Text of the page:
South Africa: Blueberries and Their Pollinators Aren’t Native to South Africa but Local Honey Bees Can Help

Next time you see a bee hovering around a fruit tree, you’re probably witnessing pollination in action. Pollination is what enables a plant to produce seeds and fruit – and, as research has shown, pollination by insects can greatly improve the quality and quantity of fruit produced.

There’s mounting evidence of a decline in the populations of pollinators all over the world. The consequences for agriculture could be significant. In 2008, some scientists calculated the economic value that insect pollination contributed to world agricultural output. The number they came up with was €153 billion a year – it’s likely to be much higher now.

Some fruit crops require very specific kinds of insect pollination. Take blueberries. Their flowers have specialised anthers (the part of the stamen containing pollen) which release large amounts of pollen only when certain pollinators visit them, such as blueberry bees, bumble bees and mining bees. In a process called buzz pollination, bumble bees vibrate their bodies at a certain frequency when they visit blueberry flowers. This triggers vibrations in the anthers that cause the pollen to burst out. The special shape of blueberry flowers and the number of flowers on a blueberry bush mean there’s no way to mechanically pollinate blueberry plants on a commercial scale.

In recent years, blueberries have become increasingly popular because of their perceived health benefits. They’re now planted all over the world, including areas where their natural pollinators don’t occur – like South Africa, where the blueberry exports to the world have grown from 1,792 tonnes in 2014 to 20,013 tonnes in 2021.

In South Africa there aren’t any native pollinators for the fruit in the country, and the local honey bees aren’t seen as an efficient substitute. Farmers are considering importing large bees, like bumble bees, that aren’t native to the country. (The big bees South Africans may see in their gardens that look like bumble bees are actually carpenter bees.) But that could devastate local environments: bumble bees are strong competitors and often outcompete native pollinators for resources, as has been seen in Argentina.

Until now, little research had focused on how honey bees actually perform as blueberry pollinators in South Africa. It was important to fill this knowledge gap, since the honey bee is the country’s only pollinator that occurs in large enough populations, is easily managed and can be moved around to meet commercial needs.

In two related studies, we put honey bees’ pollination abilities to the test on some of the most common blueberry varieties planted in South Africa. Honey bees were found to be reliable pollinators of blueberries, increasing fruit number, fruit diameter and mass and decreasing fruits’ developmental time. Importing bigger bees like bumble bees is simply not necessary.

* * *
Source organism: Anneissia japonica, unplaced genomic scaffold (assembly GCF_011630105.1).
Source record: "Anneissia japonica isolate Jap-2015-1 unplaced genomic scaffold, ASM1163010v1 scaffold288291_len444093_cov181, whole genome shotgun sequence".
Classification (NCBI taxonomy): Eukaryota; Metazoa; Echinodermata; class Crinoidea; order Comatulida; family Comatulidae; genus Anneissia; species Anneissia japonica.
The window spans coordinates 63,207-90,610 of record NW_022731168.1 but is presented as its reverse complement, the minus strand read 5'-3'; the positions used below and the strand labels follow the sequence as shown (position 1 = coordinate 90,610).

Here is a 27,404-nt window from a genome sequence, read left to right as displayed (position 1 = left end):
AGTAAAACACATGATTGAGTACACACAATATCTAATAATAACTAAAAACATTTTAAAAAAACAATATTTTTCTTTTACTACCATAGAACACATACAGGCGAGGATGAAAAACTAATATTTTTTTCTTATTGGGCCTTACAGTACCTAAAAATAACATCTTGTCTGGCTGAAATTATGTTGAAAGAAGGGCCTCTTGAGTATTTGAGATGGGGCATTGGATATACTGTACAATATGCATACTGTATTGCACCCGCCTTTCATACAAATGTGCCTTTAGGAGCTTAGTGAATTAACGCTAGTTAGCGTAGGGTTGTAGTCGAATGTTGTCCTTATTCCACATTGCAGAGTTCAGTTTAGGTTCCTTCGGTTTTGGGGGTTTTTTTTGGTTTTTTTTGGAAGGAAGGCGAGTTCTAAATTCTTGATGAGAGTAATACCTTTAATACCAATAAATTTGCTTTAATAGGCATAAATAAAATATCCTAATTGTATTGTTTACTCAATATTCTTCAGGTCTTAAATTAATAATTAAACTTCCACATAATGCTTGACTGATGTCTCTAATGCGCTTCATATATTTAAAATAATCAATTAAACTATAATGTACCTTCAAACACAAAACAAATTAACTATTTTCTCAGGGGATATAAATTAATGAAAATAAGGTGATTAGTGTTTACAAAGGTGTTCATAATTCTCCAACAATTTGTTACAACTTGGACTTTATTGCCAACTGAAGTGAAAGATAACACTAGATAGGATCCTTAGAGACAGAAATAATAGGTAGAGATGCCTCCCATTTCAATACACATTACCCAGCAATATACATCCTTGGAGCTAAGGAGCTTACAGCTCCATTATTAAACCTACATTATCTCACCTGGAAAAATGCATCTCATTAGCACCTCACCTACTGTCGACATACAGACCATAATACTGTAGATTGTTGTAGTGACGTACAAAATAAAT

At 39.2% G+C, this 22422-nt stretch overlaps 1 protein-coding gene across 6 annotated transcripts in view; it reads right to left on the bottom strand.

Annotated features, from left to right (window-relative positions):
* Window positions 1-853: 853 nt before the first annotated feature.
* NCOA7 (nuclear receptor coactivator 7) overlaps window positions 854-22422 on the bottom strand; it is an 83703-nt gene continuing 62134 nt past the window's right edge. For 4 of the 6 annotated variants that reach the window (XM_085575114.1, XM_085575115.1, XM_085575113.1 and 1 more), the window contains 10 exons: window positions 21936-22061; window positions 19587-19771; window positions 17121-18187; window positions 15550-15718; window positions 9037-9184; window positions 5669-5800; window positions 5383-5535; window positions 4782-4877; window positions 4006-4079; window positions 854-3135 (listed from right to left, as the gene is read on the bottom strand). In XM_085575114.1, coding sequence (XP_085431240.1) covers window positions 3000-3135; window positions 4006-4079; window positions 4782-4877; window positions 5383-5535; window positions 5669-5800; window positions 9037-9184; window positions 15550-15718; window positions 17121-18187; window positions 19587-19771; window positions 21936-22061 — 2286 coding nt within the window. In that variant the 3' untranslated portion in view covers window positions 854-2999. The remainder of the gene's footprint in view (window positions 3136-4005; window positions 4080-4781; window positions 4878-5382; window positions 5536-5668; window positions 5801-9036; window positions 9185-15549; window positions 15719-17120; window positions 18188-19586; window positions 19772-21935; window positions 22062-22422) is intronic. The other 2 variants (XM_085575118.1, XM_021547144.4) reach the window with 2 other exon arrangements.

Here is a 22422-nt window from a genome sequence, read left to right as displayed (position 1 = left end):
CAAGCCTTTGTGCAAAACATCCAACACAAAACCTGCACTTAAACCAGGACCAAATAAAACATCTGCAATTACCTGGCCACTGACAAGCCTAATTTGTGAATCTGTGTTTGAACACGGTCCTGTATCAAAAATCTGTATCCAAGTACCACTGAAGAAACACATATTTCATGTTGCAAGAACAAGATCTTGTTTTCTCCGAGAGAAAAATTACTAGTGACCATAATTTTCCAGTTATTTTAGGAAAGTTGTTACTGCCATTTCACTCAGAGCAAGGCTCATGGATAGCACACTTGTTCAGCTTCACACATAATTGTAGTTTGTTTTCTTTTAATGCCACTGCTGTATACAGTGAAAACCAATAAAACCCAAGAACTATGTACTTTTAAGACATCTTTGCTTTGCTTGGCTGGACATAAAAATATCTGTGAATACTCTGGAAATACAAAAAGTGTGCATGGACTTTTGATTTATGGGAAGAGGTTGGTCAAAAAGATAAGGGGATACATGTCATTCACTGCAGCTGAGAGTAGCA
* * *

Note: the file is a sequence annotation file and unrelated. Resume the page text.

But our findings also suggest that honey bees perform best on certain blueberry varieties. This shows it’s important to test the efficacy of honey bees on new blueberry varieties brought into countries where honey bees are the only commercially available pollinators. This information can guide variety choice, ultimately improving crop yield and profit returns.

Honey bees in action

Many people in the commercial fruit industry think honey bees are poor blueberry pollinators. There are a few reasons for this.

First, honey bees are substantially smaller than the natural pollinators of blueberries, and they cannot vibrate their bodies at the frequency needed for efficient pollen release.

Also, honey bees are often reluctant to forage in cold weather. So there may be little pollination during periodic cold spells. They have slower foraging times and deposit less pollen on each visit to a plant than other pollinators like bumble bees.

These concerns are valid, but we show that honey bees are far better pollinators of blueberries than farmers may think. Our research shows that, as new cultivated blueberry varieties become available, buzz pollination may not be as key as it was with earlier varieties.

Improvements and questions

We compared fruit produced through hand-pollination to fruit produced through honey bee pollination.

Honey bee pollination consistently produced better results than no pollination. We found that, on average, when blueberry plants were not pollinated, they produced 47% less fruit and the fruits were 13% smaller than with honey bee pollination. Blueberries also took 6% longer to ripen without honey bee pollination than with it.

There is room for improvement. Bees were able to fully pollinate some plant varieties, but were not as efficient at pollinating other varieties.

Certain varieties are not reaching their full potential fruit production because not enough high-quality pollen is being transferred between flowers. Our research suggests that this may not be due to the inefficiency of bees. Instead, it comes down to pollen movement between varieties. We also suggest that the way the blueberries are planted makes a difference and will explore this hypothesis in a forthcoming paper.

Next steps

We hope that our findings will debunk the notion that highly invasive pollinators need to be imported into South Africa.

We’re not the only ones testing honey bees’ efficiency as pollinators. The importation of bumble bees is prohibited in India because of the risks they pose to local ecosystems. Researchers there are testing honey bees’ pollination performance in different settings, including greenhouses.

This sort of research can help guide policy makers and farmers to decide how best to boost blueberry yields without putting native pollinators and flora at risk.

Keanu Martin, Post doctoral fellow, Stellenbosch University

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